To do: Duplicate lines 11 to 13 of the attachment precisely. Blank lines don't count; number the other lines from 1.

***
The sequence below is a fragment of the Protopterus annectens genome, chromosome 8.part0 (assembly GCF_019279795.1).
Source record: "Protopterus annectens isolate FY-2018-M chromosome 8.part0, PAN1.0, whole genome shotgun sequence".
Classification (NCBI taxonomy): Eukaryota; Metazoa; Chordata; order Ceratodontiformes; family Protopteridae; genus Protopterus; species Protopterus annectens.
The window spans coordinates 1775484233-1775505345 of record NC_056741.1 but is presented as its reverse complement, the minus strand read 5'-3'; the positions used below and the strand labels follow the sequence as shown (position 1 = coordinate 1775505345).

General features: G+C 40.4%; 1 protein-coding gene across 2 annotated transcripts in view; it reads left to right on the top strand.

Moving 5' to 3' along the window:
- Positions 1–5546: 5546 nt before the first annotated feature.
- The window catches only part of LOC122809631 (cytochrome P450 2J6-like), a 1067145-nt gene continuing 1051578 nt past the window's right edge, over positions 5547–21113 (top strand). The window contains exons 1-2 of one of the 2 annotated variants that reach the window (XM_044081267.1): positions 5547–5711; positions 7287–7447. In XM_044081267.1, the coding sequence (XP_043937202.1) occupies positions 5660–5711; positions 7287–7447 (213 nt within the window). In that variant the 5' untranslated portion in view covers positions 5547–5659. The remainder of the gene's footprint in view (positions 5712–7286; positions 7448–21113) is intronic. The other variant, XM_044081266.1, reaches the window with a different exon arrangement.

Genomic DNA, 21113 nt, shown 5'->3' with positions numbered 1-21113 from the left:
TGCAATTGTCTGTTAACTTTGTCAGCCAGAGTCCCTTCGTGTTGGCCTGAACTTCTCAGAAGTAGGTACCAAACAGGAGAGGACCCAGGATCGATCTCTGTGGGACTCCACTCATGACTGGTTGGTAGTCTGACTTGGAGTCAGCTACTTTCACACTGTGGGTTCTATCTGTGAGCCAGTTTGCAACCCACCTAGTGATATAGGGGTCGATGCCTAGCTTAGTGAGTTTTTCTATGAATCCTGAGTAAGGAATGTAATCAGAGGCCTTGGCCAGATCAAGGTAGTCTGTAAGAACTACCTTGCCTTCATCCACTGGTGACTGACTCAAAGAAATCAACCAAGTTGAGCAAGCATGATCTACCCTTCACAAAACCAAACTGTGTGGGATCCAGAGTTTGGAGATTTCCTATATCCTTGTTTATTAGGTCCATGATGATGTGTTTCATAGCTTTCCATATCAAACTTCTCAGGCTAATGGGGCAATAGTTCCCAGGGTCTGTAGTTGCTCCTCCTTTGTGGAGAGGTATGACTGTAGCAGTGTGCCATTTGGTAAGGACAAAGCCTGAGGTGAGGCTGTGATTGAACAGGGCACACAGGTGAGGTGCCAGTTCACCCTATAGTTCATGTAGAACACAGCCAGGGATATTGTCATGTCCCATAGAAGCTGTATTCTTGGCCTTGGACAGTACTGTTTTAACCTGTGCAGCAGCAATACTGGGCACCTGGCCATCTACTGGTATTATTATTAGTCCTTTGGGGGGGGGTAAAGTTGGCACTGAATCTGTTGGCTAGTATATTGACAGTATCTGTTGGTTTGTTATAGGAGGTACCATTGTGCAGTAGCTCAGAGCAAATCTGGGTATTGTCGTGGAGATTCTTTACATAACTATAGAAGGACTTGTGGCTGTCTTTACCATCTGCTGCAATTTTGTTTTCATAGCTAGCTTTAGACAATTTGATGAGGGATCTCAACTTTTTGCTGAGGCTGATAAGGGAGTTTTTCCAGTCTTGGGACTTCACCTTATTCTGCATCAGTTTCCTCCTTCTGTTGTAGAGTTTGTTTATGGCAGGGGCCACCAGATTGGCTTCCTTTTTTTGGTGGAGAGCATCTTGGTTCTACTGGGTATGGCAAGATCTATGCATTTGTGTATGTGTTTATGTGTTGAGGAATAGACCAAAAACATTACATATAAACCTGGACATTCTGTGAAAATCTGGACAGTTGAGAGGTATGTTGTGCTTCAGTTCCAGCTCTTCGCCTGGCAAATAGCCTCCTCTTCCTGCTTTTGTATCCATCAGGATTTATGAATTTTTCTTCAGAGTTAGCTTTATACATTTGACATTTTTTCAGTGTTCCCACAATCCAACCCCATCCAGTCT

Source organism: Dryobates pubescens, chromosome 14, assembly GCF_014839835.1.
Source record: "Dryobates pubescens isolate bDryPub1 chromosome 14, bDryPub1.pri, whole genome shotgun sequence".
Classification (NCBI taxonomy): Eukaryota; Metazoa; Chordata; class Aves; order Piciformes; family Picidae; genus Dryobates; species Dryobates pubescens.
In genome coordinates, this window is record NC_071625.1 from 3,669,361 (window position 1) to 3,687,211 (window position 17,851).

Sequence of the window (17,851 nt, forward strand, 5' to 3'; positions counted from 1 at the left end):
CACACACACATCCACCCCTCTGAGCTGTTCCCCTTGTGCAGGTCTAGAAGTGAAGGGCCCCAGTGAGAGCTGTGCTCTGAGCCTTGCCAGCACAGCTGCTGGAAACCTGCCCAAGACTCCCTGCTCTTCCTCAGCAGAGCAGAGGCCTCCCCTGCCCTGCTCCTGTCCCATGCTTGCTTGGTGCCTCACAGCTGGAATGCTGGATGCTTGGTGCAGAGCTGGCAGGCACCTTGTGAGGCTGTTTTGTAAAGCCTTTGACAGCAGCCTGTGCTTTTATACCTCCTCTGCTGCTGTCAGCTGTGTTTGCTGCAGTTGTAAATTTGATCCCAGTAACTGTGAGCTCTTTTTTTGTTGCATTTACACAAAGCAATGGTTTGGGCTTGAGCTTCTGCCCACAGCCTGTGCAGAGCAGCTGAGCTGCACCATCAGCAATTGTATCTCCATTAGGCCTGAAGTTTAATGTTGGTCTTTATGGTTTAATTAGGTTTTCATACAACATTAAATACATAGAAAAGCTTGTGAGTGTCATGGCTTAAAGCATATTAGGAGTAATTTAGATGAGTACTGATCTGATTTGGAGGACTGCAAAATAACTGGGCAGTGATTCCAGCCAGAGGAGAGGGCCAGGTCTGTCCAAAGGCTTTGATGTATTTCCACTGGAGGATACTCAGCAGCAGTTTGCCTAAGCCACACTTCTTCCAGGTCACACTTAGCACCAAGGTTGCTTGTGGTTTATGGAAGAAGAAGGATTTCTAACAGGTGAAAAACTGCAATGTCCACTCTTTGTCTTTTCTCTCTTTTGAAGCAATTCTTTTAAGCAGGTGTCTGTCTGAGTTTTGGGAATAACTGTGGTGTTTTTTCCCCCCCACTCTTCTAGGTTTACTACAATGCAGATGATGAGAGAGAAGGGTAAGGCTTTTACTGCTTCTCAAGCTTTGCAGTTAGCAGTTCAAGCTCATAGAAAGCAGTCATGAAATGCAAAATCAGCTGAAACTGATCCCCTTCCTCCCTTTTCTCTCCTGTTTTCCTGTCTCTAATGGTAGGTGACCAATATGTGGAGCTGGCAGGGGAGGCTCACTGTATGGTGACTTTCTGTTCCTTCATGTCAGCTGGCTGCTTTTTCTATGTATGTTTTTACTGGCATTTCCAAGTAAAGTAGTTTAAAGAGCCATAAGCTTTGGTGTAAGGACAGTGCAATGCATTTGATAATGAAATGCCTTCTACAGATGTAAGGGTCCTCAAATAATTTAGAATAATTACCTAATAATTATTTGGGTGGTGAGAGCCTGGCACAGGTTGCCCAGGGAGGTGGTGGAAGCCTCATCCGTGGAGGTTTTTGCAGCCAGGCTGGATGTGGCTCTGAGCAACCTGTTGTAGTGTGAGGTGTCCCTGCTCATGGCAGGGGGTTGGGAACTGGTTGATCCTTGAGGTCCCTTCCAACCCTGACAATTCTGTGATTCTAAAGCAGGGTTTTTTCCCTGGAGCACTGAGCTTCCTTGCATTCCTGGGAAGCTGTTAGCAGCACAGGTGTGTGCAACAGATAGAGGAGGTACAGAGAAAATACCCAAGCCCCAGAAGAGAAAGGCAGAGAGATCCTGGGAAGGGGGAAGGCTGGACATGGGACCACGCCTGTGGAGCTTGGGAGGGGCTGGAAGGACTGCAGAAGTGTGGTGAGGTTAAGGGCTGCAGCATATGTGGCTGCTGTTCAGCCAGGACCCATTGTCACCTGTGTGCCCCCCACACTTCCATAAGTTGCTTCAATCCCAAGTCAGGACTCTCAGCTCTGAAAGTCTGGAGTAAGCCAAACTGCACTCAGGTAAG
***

Source organism: Dryobates pubescens, chromosome 14, assembly GCF_014839835.1.
Source record: "Dryobates pubescens isolate bDryPub1 chromosome 14, bDryPub1.pri, whole genome shotgun sequence".
Classification (NCBI taxonomy): Eukaryota; Metazoa; Chordata; class Aves; order Piciformes; family Picidae; genus Dryobates; species Dryobates pubescens.